Local food

In addition to the typical dishes based on fish and seafood, the cuisine of Zanzibar is a mix of East African, Indian and Arabic cuisine, and you will be definitely delighted. A must for street food lovers is the Stone Town Night Market, which takes place in Forodhani Park in the late evening. Our favourite local dishes are Pweza Wa Nazi (an octopus boiled in coconut milk to make a curry dish with cinnamon, cardamom, garlic and lime juice), grilled lobster and the yummy spice cake (a shortcrust pastry with a mix of cinnamon, cloves, nutmeg and chocolate). For cooking enthusiasts, “cooking classes” are also arranged in Stone Town, where you will learn how to cook typical local dishes.

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Zanzibar, the beach in Nungwi
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Zanzibar, the beach on the east coast

 

 

 

 

 

 

Local language and currency

The official language is Swahili, the most widely spoken language in Africa. English is widespread, especially in the tourism sector. The local currency is the Tanzanian Shilling (TSh), but many accommodations and tour operators require payments only in US dollars. Credit cards (especially Visa and Master Card) are accepted in many hotels and restaurants. You can change your currency at the airport at the Exchange Bureau or in Stone Town banks. It is also possible to withdraw cash from the various ATMs you will find in Stone Town (or at the airport). There are also an ATM in Pajè and one in Nungwi, but they have limited cash and may not work.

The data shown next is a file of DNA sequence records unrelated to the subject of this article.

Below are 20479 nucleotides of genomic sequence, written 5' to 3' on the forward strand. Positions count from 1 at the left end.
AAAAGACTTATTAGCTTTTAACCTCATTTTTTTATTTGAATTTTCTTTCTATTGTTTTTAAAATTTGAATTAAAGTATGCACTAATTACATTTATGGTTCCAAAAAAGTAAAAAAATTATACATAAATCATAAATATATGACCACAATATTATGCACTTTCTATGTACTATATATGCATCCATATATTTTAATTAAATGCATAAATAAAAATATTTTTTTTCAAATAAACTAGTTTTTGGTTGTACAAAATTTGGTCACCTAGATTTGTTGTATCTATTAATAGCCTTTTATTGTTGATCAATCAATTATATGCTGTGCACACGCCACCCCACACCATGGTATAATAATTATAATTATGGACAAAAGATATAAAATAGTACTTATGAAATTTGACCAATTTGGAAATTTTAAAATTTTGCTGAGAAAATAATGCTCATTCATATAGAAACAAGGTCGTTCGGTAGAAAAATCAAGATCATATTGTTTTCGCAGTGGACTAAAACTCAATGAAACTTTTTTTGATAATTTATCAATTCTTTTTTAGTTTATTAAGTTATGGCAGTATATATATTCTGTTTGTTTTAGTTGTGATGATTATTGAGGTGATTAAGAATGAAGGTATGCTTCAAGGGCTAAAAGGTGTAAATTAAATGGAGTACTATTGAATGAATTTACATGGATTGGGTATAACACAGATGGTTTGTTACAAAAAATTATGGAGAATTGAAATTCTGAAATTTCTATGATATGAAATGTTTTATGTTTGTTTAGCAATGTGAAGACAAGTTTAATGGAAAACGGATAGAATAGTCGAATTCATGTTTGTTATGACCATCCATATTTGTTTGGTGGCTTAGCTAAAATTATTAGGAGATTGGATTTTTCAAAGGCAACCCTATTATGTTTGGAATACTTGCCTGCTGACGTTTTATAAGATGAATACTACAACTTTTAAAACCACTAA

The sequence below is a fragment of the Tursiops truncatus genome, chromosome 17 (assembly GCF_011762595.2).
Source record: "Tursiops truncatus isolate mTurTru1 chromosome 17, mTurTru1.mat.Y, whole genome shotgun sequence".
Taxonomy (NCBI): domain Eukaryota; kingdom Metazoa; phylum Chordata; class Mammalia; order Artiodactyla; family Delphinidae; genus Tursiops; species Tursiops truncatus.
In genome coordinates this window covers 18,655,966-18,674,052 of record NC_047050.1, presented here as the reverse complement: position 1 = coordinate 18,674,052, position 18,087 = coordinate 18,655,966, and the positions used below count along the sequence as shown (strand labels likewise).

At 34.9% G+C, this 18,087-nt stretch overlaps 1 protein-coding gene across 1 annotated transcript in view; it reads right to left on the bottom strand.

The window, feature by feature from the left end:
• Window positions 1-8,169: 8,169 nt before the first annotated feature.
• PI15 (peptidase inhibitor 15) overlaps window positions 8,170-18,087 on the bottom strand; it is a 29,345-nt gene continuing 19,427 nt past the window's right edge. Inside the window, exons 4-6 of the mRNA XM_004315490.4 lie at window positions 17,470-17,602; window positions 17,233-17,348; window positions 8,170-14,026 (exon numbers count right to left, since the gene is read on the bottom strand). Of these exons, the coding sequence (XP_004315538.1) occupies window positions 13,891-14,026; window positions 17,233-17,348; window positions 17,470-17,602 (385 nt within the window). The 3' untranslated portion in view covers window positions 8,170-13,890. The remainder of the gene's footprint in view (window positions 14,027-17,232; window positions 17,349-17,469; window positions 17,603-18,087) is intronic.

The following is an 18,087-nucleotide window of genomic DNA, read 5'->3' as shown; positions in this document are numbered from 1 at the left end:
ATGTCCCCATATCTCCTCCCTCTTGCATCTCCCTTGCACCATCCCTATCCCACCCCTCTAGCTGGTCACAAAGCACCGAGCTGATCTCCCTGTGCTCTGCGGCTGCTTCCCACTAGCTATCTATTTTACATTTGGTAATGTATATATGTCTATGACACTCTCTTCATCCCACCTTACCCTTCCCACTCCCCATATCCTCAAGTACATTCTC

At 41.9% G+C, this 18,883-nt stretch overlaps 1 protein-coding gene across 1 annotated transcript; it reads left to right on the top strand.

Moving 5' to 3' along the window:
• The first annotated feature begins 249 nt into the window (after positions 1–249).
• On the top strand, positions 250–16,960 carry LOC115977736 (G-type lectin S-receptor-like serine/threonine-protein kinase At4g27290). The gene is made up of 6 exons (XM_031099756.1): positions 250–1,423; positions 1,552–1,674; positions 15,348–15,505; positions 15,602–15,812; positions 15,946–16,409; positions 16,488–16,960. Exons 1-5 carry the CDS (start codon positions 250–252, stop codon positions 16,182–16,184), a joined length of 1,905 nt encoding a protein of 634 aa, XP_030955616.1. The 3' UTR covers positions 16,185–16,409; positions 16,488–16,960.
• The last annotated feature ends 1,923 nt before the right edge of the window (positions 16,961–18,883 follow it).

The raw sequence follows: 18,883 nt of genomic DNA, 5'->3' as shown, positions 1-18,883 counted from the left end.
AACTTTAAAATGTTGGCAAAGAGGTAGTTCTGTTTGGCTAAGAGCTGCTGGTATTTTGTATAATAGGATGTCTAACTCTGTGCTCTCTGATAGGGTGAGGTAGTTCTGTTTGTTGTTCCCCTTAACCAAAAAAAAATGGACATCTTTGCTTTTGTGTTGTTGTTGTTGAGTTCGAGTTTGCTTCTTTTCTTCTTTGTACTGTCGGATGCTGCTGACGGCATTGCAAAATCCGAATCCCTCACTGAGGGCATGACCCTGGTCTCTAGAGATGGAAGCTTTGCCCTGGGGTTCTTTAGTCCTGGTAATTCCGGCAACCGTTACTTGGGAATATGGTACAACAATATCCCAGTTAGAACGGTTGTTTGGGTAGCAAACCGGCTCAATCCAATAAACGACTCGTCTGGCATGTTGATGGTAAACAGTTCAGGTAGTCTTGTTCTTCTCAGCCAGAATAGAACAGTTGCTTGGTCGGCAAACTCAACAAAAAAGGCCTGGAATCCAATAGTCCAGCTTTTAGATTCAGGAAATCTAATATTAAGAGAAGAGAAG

Wifi and local Simcard

Wifi is found in all hotels and many restaurants, but you can buy a local Sim card at the airport. Look for the Zantel stand, which has the best coverage on the island.

Activities in Zanzibar

Zanzibar offers a wide range of activities from boat tours, snorkelling and scuba diving to cultural tours and hiking.  Book your tour through the qualified tour operators or using the web platforms Viator.com and GetYourGuide.com, where the local operators themselves advertise tours and activities on the island. Be aware of the classic “street touts”, locally called “papasi”, which will undoubtedly approach you to offer you boat trips, tours, but also hotels. Among the many activities, the most interesting tours are Prison Island (where you will also see giant turtles), trekking in the Jozani forest, the Dhow tour at sunset, diving at Mnemba Atoll, boat tour to the sandbar of Pange and Nakupenda beach, and the spice tour.

 

Have you visited Zanzibar? Did you like it, and you want to share your experience or suggest more tips? Do you have any question?  Leave us a comment below!

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Zanzibar, the beautiful sunset on the west coast